The Kind of "Girl Trouble" You Don't Want to Miss!

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By guest writer: Jennifer Luebbers

After graduating last May, I found myself beset by a predicament equal parts terrifying and thrilling. For the first time in a very long time, I was in charge of my own reading list. While I was at first hopelessly lost without the structure of a syllabus, it wasn’t long before¬† I realized I could read anything I wanted! And while I love most of the literature I’ve read for class deeply and reverently, I’ve always felt as though I had to rush to finish books – that I could never appreciate them as completely and intensely as they deserved. Now, the knowledge that I could let a book last as long and luxuriously as I wanted felt deliciously freeing.

“Girl Trouble,” a collection of short stories by Holly Goddard Jones, has most recently absorbed my complete attention.¬† Set in the small town of Roma, Kentucky, these eight stories in Jones’ debut collection (just released in September) are populated with complex, utterly human characters. In each story, Jones miraculously manages to treat the parents, children, and lovers forced to make difficult decisions with honesty, intelligence, and empathy. Two of the most powerful and haunting stories in the collection chronicle the rape and murder of a young woman – one is told from the point of view of the girl’s mother, while the other is told from the murderer’s point of view. Through these parallel, contradictory accounts, Jones manages to reveal the consciences of these intelligently-wrought characters through nuances and subtleties that blur the line between morality and immorality. Somehow, through loss and loneliness, Jones uses her resonant, rarely-paralleled prose to sustain a pervasive, redeeming hope.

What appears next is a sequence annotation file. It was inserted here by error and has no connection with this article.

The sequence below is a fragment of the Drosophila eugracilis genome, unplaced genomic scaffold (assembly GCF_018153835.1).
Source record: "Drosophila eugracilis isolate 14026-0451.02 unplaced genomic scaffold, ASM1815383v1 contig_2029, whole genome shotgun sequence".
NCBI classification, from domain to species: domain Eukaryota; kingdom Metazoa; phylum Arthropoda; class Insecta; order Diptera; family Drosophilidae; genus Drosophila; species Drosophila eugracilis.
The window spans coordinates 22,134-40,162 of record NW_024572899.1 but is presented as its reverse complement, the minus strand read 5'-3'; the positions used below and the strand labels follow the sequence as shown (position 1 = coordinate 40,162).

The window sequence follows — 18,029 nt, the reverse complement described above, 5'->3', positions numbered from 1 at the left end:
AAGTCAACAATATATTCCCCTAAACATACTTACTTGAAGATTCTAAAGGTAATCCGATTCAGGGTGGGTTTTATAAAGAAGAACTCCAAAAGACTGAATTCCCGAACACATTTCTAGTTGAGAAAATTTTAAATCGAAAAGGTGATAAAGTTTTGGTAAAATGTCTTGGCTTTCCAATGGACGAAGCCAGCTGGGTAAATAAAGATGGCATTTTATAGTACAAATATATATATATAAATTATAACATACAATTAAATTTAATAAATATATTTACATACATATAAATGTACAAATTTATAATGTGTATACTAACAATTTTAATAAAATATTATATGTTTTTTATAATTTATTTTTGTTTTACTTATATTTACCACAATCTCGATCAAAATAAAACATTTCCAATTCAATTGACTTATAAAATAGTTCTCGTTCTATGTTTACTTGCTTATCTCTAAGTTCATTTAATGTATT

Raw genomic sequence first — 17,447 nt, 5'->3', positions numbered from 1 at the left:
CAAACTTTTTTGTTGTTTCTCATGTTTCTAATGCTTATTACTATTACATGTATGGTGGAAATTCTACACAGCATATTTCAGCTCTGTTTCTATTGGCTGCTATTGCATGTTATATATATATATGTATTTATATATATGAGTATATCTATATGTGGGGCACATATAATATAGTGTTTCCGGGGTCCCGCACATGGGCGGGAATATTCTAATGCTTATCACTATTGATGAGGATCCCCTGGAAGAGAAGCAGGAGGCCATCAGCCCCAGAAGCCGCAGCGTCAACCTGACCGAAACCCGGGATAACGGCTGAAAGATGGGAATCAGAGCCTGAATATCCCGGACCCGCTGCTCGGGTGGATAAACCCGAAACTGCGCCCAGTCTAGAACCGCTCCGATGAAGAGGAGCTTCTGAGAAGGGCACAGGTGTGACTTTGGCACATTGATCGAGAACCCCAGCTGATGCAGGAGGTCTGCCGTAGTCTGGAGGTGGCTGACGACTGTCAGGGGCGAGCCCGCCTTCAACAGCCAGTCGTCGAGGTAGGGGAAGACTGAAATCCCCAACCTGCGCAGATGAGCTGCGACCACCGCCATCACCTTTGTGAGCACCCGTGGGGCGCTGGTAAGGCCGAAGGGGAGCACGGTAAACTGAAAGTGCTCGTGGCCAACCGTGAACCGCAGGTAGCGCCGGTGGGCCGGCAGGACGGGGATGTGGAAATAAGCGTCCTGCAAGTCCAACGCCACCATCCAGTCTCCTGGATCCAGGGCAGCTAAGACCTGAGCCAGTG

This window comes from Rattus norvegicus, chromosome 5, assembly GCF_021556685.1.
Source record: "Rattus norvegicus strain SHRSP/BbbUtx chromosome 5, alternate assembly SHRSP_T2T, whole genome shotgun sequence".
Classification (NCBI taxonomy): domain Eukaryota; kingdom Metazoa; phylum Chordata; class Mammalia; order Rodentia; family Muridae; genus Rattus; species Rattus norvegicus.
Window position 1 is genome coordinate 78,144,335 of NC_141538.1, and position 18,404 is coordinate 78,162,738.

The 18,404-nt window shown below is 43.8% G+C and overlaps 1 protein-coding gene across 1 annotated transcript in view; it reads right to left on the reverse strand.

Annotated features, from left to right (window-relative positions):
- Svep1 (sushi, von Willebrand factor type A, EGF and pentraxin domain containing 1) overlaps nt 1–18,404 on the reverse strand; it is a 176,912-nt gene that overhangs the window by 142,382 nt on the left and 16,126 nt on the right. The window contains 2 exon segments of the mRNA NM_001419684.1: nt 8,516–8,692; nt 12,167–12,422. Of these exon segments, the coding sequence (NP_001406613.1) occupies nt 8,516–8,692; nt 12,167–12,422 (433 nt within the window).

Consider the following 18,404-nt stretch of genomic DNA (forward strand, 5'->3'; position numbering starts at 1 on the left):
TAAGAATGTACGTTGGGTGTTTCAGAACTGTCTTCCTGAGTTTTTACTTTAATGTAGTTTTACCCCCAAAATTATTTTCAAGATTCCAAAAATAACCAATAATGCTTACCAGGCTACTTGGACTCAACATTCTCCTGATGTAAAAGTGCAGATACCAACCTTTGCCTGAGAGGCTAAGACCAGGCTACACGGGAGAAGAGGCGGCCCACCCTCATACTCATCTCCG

Holly Goddard Jones was born and raised in western Kentucky and currently teaches in the MFA program in creative writing at UNC-Greensboro. Her work first appeared in the “New Stories from the South” in both 2007 and 2008, the “Best American Mystery Stories 2008,” and various literary journals. You can visit her website and blog here.

Even if you are currently up to your eyeballs in other required texts, make sure you put this book on your reading wish list. Happy Reading, ModLovers!

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